Picture: 123RF/R FRANCA
Picture: 123RF/R FRANCA

London — On Thursday,  LGBT+ campaigners called for a public inquiry into why prosecutions for hate crime have plunged in Britain, despite a doubling of homophobic incidents in the past five years.

The number of hate crimes in Britain against the LGBT community grew by more than 130% between 2014/2015 and 2018/2019, according to a freedom of information request to British police forces by the BBC.

Figures show reported incidents grew from 5,807 to 13,530 over the period. The BBC report did not cover Scotland. However, the broadcaster’s investigation showed that the number of prosecutions had dropped proportionally from 20% of the overall number of hate crimes reported to just 8%.

“We’d like to see an investigation into why there has been this drop,” said Laura Russell, director of campaigns, policy and research at LGBT+ charity Stonewall. “It’s vital that we improve confidence in the way the criminal justice system deals with anti-LGBT crime. A crucial part of this is making sure perpetrators of these crimes are brought to justice.” 

All sorts of hate crimes are on the rise, according to UK home office statistics. Official figures reveal race-related incidents increased by 14% between 2016/2017 and 2017/2018. Religiously motivated hate crimes grew by 40% over the same period.

Russell’s call for an inquiry was echoed by Nick Antjoule, head of hate crime services at LGBT+ anti-violence charity Galop.

“There does need [to be] some sort of public inquiry,” he told the Thomson Reuters Foundation on Thursday. “When you look at the data, hate crime against LGBT+ people is far more likely to involve very serious violence than other forms of hate crime [against other minorities].”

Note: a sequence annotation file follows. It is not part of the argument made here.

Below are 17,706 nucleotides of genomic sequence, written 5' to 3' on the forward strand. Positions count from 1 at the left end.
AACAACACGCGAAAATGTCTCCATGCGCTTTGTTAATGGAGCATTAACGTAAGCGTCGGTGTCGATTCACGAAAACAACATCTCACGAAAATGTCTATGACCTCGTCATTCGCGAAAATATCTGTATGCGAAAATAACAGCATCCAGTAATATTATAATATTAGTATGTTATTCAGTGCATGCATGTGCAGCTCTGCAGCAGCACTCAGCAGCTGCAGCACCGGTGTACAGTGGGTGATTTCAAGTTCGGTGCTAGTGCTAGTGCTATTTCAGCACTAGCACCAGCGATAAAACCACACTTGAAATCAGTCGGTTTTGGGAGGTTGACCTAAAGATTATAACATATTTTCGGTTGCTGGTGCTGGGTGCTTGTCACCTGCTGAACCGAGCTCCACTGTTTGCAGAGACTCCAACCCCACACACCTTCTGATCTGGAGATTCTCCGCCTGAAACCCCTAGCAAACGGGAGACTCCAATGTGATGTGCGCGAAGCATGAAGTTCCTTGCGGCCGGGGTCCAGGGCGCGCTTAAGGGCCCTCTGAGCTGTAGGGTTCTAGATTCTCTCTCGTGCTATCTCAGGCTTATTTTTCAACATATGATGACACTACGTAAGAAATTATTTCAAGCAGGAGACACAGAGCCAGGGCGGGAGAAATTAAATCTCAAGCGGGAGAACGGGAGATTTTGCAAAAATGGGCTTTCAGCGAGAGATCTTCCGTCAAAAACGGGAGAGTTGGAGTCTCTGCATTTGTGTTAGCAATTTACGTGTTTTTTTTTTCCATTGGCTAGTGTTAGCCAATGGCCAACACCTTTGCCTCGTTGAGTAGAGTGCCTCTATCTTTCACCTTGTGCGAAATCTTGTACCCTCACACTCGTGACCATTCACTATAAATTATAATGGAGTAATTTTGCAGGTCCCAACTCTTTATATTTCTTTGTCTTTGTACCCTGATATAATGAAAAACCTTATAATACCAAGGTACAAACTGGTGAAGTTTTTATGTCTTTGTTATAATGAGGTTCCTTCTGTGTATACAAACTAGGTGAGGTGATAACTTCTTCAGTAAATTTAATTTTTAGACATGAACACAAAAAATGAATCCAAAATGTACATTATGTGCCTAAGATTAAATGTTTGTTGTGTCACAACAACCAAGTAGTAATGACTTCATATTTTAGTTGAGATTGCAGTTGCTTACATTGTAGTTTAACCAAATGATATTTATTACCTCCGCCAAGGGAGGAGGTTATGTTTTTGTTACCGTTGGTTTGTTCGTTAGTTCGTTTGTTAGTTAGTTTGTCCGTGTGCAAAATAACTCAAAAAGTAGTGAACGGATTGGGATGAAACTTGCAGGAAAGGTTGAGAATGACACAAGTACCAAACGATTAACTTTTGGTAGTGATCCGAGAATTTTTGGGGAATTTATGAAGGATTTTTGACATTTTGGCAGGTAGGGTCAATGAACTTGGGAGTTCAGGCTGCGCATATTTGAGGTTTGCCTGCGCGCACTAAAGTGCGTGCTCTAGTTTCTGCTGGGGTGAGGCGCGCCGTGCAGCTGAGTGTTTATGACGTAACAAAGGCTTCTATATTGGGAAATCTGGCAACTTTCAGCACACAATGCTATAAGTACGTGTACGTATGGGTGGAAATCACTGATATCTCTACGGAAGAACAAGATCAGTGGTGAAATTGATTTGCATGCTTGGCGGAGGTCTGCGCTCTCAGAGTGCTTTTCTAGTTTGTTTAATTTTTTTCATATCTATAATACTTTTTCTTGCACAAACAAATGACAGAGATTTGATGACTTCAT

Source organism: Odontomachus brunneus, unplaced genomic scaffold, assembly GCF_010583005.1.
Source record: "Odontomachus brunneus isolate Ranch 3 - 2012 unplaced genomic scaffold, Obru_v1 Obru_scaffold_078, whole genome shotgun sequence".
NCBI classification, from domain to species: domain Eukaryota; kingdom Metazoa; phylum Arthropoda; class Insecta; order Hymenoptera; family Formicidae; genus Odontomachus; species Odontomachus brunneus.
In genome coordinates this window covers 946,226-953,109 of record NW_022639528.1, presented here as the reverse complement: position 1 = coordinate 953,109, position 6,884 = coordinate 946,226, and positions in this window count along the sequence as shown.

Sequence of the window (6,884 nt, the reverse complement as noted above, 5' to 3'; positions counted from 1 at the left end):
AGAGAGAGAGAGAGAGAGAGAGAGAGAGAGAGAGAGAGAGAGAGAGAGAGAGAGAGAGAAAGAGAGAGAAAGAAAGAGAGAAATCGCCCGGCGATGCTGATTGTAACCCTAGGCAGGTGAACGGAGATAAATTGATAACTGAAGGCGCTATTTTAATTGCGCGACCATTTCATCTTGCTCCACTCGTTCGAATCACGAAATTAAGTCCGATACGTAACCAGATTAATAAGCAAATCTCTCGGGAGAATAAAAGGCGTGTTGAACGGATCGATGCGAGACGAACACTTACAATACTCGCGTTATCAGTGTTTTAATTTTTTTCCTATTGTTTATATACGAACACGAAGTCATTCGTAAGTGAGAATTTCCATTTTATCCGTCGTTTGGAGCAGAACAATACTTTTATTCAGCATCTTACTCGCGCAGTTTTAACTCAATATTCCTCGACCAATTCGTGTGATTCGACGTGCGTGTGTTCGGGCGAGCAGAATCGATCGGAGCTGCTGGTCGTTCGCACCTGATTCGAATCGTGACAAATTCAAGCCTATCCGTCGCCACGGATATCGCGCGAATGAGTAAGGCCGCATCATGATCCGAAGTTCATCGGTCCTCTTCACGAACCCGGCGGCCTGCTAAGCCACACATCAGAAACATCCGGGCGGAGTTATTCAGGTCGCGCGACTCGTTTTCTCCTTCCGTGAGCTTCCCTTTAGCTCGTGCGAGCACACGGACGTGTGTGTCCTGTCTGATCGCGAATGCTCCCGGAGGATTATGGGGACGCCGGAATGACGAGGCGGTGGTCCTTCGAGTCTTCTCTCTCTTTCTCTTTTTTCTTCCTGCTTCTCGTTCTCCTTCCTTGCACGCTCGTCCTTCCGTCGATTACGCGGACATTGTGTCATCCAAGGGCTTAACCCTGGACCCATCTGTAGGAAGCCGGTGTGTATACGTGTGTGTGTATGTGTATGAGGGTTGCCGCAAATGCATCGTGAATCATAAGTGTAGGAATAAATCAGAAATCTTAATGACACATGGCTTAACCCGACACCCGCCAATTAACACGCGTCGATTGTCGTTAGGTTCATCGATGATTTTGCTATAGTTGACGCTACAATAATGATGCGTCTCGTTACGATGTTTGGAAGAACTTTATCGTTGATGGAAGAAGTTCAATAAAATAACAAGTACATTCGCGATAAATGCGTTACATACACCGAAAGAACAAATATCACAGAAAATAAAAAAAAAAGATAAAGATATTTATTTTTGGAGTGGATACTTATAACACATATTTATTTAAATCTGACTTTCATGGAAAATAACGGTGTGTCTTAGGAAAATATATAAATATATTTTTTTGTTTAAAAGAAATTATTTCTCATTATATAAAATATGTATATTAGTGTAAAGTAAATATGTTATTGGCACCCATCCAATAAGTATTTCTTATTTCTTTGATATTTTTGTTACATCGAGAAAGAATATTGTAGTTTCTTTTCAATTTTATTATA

Official police figures show a 27% increase in the number of reported hate crimes against LGBT+ people in Britain over the year to March 2018. The country has witnessed a rash of incidents over the past few months.

On Wednesday, a 13-year-old boy was arrested following an assault outside an LGBT+ youth club in Wales. In September, four teenagers were charged with hate crimes after a lesbian couple was attacked on a London bus in May. And in June, two actors from an award-winning LGBT+ play in the southern city of Southampton were attacked after the women kissed on the street.

A spokesperson for the national police chiefs’ council said many cases lacked witnesses and police were plagued by “scarce evidence”, hampering prospects for an arrest. “Police will investigate crime reports and will pursue action against those responsible where there is evidence to do so,” he added.

In a statement, Baroness Williams, Britain’s minister for countering extremism, said the perpetrators of hate crimes represented “the very worst of our society”, noting that authorities “across the criminal justice system and government are working hard to empower victims to report incidents and ensure perpetrators are punished”. 

Thomson Reuters Foundation